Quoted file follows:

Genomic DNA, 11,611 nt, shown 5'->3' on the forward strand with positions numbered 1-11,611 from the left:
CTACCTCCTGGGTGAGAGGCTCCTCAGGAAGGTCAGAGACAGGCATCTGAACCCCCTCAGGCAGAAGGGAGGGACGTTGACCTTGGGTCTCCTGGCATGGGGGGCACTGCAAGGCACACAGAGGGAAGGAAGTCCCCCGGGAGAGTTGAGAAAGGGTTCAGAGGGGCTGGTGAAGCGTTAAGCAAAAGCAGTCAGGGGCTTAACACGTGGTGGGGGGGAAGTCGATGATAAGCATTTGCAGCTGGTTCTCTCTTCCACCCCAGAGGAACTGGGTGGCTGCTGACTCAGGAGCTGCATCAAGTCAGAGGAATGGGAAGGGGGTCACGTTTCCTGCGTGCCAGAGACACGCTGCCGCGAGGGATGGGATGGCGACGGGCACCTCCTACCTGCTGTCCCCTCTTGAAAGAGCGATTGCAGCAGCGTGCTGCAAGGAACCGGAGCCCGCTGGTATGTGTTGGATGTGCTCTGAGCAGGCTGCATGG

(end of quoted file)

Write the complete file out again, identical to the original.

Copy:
Genomic DNA, 11,611 nt, shown 5'->3' on the forward strand with positions numbered 1-11,611 from the left:
CTACCTCCTGGGTGAGAGGCTCCTCAGGAAGGTCAGAGACAGGCATCTGAACCCCCTCAGGCAGAAGGGAGGGACGTTGACCTTGGGTCTCCTGGCATGGGGGGCACTGCAAGGCACACAGAGGGAAGGAAGTCCCCCGGGAGAGTTGAGAAAGGGTTCAGAGGGGCTGGTGAAGCGTTAAGCAAAAGCAGTCAGGGGCTTAACACGTGGTGGGGGGGAAGTCGATGATAAGCATTTGCAGCTGGTTCTCTCTTCCACCCCAGAGGAACTGGGTGGCTGCTGACTCAGGAGCTGCATCAAGTCAGAGGAATGGGAAGGGGGTCACGTTTCCTGCGTGCCAGAGACACGCTGCCGCGAGGGATGGGATGGCGACGGGCACCTCCTACCTGCTGTCCCCTCTTGAAAGAGCGATTGCAGCAGCGTGCTGCAAGGAACCGGAGCCCGCTGGTATGTGTTGGATGTGCTCTGAGCAGGCTGCATGG